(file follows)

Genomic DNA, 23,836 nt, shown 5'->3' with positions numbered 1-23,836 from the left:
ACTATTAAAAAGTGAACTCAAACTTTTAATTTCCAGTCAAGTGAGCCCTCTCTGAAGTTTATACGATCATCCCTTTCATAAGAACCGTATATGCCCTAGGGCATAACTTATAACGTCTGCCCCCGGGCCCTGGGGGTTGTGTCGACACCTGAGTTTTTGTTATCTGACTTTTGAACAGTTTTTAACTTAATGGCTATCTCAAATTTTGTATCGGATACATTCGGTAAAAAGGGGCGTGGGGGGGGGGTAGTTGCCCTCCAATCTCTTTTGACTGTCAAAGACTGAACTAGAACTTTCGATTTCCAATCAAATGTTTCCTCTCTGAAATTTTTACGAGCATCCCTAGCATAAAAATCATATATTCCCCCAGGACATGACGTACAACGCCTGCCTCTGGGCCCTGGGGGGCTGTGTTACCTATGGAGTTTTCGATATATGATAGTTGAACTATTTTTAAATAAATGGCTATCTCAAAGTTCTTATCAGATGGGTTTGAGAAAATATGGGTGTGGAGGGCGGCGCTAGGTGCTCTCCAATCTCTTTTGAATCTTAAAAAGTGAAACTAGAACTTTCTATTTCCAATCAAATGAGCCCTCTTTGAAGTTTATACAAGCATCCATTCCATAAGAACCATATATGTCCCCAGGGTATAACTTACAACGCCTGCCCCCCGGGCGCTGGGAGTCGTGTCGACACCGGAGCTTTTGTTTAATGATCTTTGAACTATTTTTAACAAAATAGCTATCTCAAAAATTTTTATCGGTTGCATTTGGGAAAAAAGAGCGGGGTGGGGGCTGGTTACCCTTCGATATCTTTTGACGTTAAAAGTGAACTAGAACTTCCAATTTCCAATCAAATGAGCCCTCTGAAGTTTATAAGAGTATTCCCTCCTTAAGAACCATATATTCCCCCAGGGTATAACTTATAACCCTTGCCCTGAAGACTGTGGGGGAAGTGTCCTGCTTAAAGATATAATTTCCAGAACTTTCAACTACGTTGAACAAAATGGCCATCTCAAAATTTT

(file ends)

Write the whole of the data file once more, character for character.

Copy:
Genomic DNA, 23,836 nt, shown 5'->3' with positions numbered 1-23,836 from the left:
ACTATTAAAAAGTGAACTCAAACTTTTAATTTCCAGTCAAGTGAGCCCTCTCTGAAGTTTATACGATCATCCCTTTCATAAGAACCGTATATGCCCTAGGGCATAACTTATAACGTCTGCCCCCGGGCCCTGGGGGTTGTGTCGACACCTGAGTTTTTGTTATCTGACTTTTGAACAGTTTTTAACTTAATGGCTATCTCAAATTTTGTATCGGATACATTCGGTAAAAAGGGGCGTGGGGGGGGGGTAGTTGCCCTCCAATCTCTTTTGACTGTCAAAGACTGAACTAGAACTTTCGATTTCCAATCAAATGTTTCCTCTCTGAAATTTTTACGAGCATCCCTAGCATAAAAATCATATATTCCCCCAGGACATGACGTACAACGCCTGCCTCTGGGCCCTGGGGGGCTGTGTTACCTATGGAGTTTTCGATATATGATAGTTGAACTATTTTTAAATAAATGGCTATCTCAAAGTTCTTATCAGATGGGTTTGAGAAAATATGGGTGTGGAGGGCGGCGCTAGGTGCTCTCCAATCTCTTTTGAATCTTAAAAAGTGAAACTAGAACTTTCTATTTCCAATCAAATGAGCCCTCTTTGAAGTTTATACAAGCATCCATTCCATAAGAACCATATATGTCCCCAGGGTATAACTTACAACGCCTGCCCCCCGGGCGCTGGGAGTCGTGTCGACACCGGAGCTTTTGTTTAATGATCTTTGAACTATTTTTAACAAAATAGCTATCTCAAAAATTTTTATCGGTTGCATTTGGGAAAAAAGAGCGGGGTGGGGGCTGGTTACCCTTCGATATCTTTTGACGTTAAAAGTGAACTAGAACTTCCAATTTCCAATCAAATGAGCCCTCTGAAGTTTATAAGAGTATTCCCTCCTTAAGAACCATATATTCCCCCAGGGTATAACTTATAACCCTTGCCCTGAAGACTGTGGGGGAAGTGTCCTGCTTAAAGATATAATTTCCAGAACTTTCAACTACGTTGAACAAAATGGCCATCTCAAAATTTT